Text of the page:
In closing, this is my advice for visually impaired youth: other than remembering the technical, practical things (being your own strongest advocate, seeking disability services in your colleges and schools, etc.), never, EVER underestimate yourself, the importance of a positive attitude, the power of laughter, or the influence you have on other people. Even when you think you’re certain you don’t matter, someone else is always watching you, and someone always needs a friend. Realizing how much of an impact we have on the lives of others fuels our flame like nothing else. You have the power to reach out and light up the world. Everyone, even those whose eyes view nothing but darkness, shall see it and rejoice in the miracles it brings
Editor’s Note: Sarah Peterson was a 2009 KABVI Scholarship winner who completed her first year at Bethany College in Lindsborg, Kansas.
“I am what I am today because of the choices I made yesterday.” - Anonymous
Infant is Returned to Blind
Couple After State Places Her in Protective Custody
by Lee Hill Kavanaugh and David Eulitt
The Kansas City Star
Fifty-seven days after she was born, Mikaela Sinnett was home for the first time Tuesday with her parents, Erika Johnson and Blake Sinnett of Independence. State officials had worried they were unable to care for her.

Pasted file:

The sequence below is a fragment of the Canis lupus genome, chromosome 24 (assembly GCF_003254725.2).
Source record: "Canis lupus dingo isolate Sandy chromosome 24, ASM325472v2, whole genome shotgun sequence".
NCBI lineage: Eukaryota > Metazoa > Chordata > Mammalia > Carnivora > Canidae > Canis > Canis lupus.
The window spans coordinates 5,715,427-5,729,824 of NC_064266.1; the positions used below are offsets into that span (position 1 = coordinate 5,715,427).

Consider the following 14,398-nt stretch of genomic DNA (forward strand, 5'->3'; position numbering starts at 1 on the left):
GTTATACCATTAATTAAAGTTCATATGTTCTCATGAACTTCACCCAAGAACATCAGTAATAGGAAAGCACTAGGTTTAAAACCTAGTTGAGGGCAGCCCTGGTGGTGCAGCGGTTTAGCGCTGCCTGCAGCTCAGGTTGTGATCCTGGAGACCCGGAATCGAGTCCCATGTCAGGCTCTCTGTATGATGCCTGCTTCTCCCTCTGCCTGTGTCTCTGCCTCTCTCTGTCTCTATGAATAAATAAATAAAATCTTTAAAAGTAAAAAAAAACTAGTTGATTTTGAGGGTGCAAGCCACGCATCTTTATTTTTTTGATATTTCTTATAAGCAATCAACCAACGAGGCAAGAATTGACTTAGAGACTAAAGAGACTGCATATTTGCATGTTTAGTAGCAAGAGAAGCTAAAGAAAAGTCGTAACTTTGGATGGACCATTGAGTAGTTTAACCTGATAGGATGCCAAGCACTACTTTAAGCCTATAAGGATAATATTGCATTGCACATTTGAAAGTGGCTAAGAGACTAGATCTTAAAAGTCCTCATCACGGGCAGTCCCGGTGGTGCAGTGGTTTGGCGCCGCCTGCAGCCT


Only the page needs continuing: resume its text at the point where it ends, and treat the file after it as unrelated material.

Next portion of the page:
A folding cane used by Blake Sinnett rested in the baby carrier used to carry home his daughter.
On Tuesday, Blake Sinnett, guided by his mother, Jenne Sinnett, carried his 2-month-old daughter, Mikaela Sinnett. Behind them was Mikaela’s mother, Erika Johnson.
Erika Johnson will never be
able to see her baby, Mikaela.
But for 57 days she couldn’t keep her newborn close, smell her baby’s breath, feel her downy hair.
The state took away her 2-day-old infant into protective custody — because Johnson and Mikaela’s father are both blind. No allegations of abuse, just a fear that the new parents would be unable to care for the child.
On Tuesday, Johnson still couldn’t stop crying, although Mikaela was back in her arms. “We never got the chance to be parents,” she said. “We had to prove that we could.”
Tuesday, she and Blake
Sinnett knew their baby was finally coming home to their Independence apartment,
but an adjudication hearing was scheduled for the afternoon on whether the state
would stay involved in the rearing of the baby. Then from a morning phone call
to their attorney, they learned that the state was dismissing their case. “Every
minute that has passed that this family wasn’t together is a tragedy. A legal
tragedy and a moral one, too,” said Amy Coopman, their attorney. “How do you get
57 days back?”
Arleasha Mays, a spokeswoman for the Missouri Department of Social Services, said privacy laws prohibited her from speaking about specific cases. But she added, “The only time we recommend a child be removed is if it’s in imminent danger.”